Friday, June 01, 2012

War and Oates

God bless TMC!  For fans of Sam Peckinpah, think of this as a warmup to The Wild Bunch, but with Joel McCrea in the William Holden role.  Ride the High Country is a fine Western centering on a girl who joins up with three guys transporting gold from a mining camp, but it's also a meditation on morality.  The girl, played by Mariette Hartley, finds herself between a rock and a hard place, morally speaking.  I won't say which is which, but she's caught between her domineering, Bible-thumping father (R.G. Armstrong) and a slippery slope named Billy Hammond, played by James Drury, who kinda looks like he could be Gregory Peck's kid!  At first she thinks she wants to travel to the mining camp to marry Billy.  Then she actually does it.  Very soon after, she realizes what a huge mistake it was.  Kind of a shame, because the speech delivered by Judge (Creighton?) Tolliver was a pretty good one; the ironic hipsters in the crowd will surely appreciate this very much.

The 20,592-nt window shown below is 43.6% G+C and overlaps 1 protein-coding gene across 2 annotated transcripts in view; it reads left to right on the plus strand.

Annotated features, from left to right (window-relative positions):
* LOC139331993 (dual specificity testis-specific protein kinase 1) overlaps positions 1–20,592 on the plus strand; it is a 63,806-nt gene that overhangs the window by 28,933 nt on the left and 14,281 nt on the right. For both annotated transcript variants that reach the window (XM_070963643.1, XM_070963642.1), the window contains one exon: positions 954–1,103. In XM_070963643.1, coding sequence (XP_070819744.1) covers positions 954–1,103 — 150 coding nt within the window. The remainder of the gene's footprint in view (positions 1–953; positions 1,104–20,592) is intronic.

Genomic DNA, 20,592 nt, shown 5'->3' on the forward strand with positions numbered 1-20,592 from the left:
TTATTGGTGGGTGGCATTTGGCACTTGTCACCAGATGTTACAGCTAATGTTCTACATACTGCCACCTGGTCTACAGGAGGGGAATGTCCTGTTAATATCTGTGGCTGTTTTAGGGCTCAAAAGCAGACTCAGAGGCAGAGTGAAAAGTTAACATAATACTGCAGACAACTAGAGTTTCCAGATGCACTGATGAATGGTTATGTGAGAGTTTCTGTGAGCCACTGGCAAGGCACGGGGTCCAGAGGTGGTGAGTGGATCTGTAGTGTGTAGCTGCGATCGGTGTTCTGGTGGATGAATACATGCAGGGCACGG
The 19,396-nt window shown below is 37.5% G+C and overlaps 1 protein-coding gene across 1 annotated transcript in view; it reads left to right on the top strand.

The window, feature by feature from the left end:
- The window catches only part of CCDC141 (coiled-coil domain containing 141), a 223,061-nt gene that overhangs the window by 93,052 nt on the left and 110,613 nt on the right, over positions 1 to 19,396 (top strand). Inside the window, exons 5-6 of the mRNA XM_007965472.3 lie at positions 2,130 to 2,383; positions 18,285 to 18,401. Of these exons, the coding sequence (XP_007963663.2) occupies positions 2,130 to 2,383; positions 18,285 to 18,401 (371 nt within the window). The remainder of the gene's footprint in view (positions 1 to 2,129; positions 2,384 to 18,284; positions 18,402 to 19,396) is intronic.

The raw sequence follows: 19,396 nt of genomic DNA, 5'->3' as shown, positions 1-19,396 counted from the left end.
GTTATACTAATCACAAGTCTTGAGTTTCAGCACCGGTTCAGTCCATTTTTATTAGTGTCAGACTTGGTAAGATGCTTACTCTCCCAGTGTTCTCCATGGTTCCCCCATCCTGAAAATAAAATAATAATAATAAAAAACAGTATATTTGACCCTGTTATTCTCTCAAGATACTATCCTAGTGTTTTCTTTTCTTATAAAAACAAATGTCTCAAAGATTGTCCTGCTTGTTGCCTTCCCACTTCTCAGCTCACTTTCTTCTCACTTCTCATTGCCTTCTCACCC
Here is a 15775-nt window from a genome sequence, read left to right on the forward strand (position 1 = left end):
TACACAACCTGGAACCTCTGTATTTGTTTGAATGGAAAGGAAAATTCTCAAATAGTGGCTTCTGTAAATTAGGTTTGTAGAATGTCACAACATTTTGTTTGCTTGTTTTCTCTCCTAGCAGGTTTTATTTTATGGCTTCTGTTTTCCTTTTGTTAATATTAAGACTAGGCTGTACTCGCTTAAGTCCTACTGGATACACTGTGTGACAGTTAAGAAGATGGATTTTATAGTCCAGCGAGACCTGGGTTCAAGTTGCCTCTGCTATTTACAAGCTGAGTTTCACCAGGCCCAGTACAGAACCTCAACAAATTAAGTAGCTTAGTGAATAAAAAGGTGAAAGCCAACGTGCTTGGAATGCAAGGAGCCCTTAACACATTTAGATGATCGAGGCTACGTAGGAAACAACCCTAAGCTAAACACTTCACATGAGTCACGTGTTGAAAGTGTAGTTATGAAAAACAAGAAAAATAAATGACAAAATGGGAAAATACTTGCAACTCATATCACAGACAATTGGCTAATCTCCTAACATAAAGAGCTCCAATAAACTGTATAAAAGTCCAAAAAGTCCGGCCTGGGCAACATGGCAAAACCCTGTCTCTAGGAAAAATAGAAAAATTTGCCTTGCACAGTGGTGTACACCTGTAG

I'm no expert on the subject, but there's one point in the film where Elsa Knudsen changes from her work clothes into a pretty dress.  She has her back turned to the camera, she takes off her shirt, and we see her naked back and can't help but notice she's not wearing a brassiere.  I think that was probably groundbreaking at the time, but I'm probably wrong about that.  Well, we film critics gotta notice details like that.  It also happened in Raiders of the Lost Ark, of course.  The other main character in the film is Steven Judd, played by Joel McCrea, a lawman getting on in years who embarks on one last score, so to speak.  Arguably, his first scene in the bar is groundbreaking in its own way, as they allow a young man to act so openly flirtatious on-screen... I'm showing my ignorance, aren't I?  My viewing companion speculated that William Goldman borrowed from this movie for Butch Cassidy, specifically the part where Butch and Sundance become payroll guards early in the third Act.  Probably!  To further compound my ignorance, I was never terribly aware of John Davis Chandler until seeing him in Mad Dog Coll.  Now I'll probably see him everywhere.

-so sayeth The Movie Hooligan

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